After the hubbub of last weekend we decided to take a little break and relax. Only kidding! Lena's parents came down for the weekend, and they brought her grandma. Lena had a choir concert on Saturday, where they broke attendance records for the choir and that along with cookie monster and the dancing the air was electric! A standing ovation (and not the kind where it is because you forgot to tell people to sit down)! At the reception Lena's father Misha bought a raffle ticket and won a nice basket of wine, cheese, crackers and chocolate. So when we got home we have a little improv wine, cheese, crackers and chocolate before going to sleeps.
The next day we had a play in the city to go see, so after lunch the parental units were on their way back to New Jersey as we took the train into the city. Nothing like last weekend, but there were a number of protestors on their way to the White House to protest the Muslim ban. Lena struck up a conversation with someone who clearly had a sign. “Are you going too?” they asked. Meekly I said we had a previous engagement. We will resist further, just not today.
Play was a production of As You Like It at the Folger Shakespeare Library, which takes us past the Supreme Court. As you know a Supreme Court is just like a regular court, only with sour cream. I had been reading that a judge had issued a stay on the possibly unconstitutional Muslim ban executive order. This felt like a victory, only it wasn't clear that the Homeland Security (DHS) was going to honor the stay. I am reminded of the time the Supreme Court ruled against Andrew Jackson's unconstitutional policies toward Native Americans, and the president is reported to have said “[Chief Justice] John Marshall has made is decision; now let him enforce it!”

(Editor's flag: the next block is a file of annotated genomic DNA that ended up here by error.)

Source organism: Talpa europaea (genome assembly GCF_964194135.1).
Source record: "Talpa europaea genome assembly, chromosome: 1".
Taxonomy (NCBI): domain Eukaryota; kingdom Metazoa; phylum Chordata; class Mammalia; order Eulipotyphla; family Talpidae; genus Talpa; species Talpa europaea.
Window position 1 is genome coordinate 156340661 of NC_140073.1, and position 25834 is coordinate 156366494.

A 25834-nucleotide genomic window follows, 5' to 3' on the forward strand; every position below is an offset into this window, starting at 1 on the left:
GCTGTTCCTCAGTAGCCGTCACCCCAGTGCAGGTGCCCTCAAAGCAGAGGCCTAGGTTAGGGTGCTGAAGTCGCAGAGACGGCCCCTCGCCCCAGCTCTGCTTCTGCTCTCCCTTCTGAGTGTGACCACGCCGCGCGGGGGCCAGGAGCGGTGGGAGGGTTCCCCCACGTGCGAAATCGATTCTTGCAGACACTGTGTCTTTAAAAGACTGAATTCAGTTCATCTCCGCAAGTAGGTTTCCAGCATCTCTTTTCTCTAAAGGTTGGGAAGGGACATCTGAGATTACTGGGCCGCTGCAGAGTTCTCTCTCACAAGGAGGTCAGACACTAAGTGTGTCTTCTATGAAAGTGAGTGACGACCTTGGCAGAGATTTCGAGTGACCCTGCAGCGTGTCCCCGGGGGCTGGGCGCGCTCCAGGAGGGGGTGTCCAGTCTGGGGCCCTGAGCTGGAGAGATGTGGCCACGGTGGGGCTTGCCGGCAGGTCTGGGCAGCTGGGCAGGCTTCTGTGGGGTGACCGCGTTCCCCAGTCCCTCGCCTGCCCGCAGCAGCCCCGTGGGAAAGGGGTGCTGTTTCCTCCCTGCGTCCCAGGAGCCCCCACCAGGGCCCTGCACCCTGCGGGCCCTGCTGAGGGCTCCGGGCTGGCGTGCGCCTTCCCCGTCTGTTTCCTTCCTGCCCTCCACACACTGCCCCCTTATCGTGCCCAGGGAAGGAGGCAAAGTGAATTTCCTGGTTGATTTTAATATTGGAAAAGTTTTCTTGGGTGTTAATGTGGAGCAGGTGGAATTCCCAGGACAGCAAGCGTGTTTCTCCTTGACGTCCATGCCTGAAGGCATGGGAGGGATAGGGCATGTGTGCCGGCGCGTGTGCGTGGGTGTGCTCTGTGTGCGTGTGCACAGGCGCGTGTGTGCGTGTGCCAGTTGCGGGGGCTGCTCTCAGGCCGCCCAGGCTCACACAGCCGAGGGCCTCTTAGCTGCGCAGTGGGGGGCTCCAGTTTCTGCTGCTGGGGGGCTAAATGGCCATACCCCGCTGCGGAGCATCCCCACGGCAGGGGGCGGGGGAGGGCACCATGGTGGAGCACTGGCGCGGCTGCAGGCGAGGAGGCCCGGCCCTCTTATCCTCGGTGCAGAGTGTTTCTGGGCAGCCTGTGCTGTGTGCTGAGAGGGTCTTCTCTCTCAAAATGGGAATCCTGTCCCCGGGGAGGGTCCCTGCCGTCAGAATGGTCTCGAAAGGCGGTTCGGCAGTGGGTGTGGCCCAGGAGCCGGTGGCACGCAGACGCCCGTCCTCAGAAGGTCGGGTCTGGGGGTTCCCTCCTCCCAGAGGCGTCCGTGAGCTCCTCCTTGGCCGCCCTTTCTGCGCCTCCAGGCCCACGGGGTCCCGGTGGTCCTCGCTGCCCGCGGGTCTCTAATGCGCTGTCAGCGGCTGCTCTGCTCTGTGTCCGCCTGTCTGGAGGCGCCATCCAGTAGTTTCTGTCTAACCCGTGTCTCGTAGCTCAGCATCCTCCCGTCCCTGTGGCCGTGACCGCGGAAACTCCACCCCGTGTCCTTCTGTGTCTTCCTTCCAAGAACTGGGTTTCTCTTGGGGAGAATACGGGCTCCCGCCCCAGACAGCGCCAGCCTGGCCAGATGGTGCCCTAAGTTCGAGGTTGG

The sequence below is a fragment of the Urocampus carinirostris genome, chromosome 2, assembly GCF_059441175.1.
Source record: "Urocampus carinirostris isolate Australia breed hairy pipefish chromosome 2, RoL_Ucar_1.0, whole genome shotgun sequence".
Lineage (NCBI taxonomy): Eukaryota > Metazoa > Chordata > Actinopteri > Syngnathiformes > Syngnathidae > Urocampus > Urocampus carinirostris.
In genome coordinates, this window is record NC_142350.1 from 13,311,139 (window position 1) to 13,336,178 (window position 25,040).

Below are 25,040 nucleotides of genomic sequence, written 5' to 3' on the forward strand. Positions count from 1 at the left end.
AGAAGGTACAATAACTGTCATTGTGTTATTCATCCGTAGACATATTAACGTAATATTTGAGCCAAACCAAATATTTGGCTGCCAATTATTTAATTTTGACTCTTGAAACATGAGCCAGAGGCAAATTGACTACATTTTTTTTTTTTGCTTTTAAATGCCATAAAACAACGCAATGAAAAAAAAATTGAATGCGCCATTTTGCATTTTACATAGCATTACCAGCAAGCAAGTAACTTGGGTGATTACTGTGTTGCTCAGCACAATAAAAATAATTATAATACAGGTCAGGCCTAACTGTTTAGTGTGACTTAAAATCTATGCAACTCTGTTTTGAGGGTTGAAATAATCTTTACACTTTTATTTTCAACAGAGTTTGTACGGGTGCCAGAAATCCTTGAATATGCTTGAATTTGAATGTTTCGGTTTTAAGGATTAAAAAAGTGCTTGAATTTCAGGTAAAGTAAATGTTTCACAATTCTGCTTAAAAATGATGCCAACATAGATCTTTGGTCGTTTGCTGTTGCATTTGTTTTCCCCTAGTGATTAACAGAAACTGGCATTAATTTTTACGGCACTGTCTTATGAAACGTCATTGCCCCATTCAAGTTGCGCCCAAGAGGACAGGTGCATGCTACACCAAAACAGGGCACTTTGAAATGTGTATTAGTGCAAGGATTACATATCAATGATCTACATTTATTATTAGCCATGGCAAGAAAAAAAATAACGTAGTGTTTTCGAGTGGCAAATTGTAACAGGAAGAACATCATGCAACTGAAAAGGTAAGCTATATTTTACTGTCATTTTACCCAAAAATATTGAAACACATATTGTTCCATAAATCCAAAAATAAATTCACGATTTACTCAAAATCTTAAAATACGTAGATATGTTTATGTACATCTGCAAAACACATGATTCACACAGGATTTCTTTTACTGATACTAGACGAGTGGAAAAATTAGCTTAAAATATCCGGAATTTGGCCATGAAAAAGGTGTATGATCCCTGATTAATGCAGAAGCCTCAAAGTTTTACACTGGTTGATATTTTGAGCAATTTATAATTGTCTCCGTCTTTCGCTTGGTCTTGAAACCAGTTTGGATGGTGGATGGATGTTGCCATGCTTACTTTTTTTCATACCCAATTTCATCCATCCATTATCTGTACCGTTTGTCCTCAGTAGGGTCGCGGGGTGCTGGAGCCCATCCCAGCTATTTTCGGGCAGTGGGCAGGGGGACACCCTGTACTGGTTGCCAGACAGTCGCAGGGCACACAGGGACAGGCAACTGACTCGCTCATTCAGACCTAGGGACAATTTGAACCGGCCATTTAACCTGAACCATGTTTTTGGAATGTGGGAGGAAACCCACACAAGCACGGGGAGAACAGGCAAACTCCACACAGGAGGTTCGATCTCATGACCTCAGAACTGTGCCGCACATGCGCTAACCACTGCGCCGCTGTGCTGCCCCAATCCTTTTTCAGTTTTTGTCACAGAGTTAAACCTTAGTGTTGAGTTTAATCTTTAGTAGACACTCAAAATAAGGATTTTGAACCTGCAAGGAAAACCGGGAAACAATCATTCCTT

But I digress, and “The play's the thing wherein” we will catch the conscience of the king? More appropriately for this play “All the world's a stage, and all the men and women merely players”. I have never seen As You Like It so far as I can remember. I thought this production was wonderful though. They had integrated some modern music into the tale and I thought Rosalind was fantastic. Her relationship with Celia was authentic and alive! After some mistaken identify and some foolish comedy, everyone was married off to the correct partner. I hath not seen this play, but methinks that I hath?
Weeks ago, we had by mistake gotten tickets to see Dirty Dancing in the movie theater that very same night. When we realized that we had made the error of scheduling two entertainments for the same day, we decided that we would ‘see how we felt’ after the play and decide if we wanted to go. Lena was not excited about it. But she has wanted to see the film with me for a while, so I insisted that we go. It was not as terrible as I thought it might be. There was an interesting intersection of popular culture and class in there. There was also another plot element in the film that reminded us of the Supreme Court as we head back into the 50s and 60s from which this film was set. I can have hope and fear for the future at the same time.